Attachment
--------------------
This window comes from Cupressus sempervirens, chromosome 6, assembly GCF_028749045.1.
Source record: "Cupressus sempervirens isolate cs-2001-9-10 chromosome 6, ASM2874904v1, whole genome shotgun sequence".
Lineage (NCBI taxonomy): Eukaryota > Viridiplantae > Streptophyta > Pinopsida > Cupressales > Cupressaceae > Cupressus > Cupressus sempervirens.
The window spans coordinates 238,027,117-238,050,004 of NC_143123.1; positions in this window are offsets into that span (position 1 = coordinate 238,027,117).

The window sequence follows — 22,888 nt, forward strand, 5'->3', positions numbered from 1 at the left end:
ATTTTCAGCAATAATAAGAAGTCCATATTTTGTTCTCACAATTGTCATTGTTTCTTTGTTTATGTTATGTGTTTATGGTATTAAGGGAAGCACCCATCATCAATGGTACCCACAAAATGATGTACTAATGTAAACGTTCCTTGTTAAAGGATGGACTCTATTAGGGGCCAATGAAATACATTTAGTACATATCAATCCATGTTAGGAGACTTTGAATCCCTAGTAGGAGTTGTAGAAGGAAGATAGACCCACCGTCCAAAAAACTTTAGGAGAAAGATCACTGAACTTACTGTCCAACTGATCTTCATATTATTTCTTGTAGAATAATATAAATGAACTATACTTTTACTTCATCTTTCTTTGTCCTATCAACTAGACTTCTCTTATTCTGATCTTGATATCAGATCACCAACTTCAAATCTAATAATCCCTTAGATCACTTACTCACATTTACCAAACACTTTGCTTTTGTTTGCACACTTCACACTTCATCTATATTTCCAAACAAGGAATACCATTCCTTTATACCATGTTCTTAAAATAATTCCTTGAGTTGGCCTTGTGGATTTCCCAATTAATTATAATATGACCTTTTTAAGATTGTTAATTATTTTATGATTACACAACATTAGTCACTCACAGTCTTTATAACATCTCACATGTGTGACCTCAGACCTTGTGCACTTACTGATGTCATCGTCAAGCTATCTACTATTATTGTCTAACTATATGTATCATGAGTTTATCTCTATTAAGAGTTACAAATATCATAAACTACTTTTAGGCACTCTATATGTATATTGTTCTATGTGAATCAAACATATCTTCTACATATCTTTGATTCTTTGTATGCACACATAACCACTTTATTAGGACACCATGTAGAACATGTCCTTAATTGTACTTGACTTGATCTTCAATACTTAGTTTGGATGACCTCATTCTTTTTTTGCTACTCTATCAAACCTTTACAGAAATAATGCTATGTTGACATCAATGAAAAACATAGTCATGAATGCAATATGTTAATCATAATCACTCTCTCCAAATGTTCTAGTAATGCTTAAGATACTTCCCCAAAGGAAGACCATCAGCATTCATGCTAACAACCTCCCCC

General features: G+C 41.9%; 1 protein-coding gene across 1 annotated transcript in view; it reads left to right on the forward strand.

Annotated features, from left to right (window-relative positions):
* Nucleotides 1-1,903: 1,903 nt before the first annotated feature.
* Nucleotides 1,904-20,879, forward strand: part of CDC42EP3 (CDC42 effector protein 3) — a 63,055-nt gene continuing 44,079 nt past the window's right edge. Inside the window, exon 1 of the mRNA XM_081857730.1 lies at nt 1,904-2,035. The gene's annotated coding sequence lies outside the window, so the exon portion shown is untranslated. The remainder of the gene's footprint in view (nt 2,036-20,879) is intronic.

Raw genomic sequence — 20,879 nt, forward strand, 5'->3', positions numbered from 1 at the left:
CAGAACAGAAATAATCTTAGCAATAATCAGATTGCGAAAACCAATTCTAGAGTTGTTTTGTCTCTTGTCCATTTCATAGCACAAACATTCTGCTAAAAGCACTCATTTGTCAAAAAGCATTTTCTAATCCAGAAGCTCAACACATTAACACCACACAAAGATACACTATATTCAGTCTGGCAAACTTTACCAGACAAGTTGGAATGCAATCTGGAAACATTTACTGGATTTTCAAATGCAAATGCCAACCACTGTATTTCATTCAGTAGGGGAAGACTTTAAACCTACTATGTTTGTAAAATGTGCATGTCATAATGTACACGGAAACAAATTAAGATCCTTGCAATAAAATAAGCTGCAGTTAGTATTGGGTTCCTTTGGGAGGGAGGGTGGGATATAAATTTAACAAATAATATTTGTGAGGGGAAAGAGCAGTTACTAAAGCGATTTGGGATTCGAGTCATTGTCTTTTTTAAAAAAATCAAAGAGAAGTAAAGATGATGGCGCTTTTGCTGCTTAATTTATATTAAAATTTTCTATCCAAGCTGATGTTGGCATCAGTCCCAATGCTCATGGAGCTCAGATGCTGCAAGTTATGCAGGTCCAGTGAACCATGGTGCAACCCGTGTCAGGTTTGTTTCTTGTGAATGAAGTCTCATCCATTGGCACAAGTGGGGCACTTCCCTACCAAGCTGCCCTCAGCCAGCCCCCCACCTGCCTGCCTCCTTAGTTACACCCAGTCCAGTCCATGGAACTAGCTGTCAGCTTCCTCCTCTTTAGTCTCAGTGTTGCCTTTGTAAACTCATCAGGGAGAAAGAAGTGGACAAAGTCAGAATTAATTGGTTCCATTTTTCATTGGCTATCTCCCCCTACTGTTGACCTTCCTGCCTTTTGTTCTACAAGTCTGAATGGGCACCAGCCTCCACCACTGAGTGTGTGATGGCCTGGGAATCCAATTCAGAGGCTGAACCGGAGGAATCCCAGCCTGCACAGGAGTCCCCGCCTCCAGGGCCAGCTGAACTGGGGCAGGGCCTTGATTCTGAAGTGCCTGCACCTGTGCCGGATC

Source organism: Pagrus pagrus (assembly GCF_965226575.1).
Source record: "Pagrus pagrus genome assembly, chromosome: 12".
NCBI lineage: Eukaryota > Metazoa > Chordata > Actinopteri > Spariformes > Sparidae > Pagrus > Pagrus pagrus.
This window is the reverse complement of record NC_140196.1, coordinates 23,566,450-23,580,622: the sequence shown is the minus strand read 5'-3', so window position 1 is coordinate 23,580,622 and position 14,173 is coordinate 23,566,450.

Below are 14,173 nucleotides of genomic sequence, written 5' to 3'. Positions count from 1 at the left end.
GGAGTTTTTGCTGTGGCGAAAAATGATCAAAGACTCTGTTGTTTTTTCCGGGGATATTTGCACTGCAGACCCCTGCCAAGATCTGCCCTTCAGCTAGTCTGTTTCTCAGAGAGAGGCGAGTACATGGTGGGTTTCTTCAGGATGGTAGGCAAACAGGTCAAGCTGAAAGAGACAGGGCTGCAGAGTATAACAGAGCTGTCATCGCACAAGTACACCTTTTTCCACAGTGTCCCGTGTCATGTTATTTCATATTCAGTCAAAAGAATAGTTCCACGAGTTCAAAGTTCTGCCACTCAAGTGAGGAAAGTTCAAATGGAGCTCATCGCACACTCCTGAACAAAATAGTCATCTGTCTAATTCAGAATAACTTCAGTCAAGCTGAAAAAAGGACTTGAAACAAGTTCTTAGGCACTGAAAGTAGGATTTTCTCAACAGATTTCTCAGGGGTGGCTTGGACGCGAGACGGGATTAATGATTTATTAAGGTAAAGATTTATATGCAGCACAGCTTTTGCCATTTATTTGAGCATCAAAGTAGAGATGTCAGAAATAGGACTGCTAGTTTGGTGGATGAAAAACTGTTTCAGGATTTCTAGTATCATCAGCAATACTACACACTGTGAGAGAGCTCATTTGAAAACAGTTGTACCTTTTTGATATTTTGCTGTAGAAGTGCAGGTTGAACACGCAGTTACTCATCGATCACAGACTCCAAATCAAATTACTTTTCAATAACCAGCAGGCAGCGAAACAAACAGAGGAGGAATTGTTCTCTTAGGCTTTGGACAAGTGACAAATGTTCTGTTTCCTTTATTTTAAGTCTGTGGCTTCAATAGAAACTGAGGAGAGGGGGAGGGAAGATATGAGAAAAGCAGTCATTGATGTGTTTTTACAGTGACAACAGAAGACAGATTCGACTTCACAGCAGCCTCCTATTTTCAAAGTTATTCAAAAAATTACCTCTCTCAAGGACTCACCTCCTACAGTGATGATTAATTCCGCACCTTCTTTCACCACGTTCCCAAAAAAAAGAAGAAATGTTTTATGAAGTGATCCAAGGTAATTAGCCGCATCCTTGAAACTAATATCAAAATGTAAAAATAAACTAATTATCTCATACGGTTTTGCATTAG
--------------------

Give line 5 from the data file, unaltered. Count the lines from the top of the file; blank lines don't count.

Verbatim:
The window sequence follows — 22,888 nt, forward strand, 5'->3', positions numbered from 1 at the left end: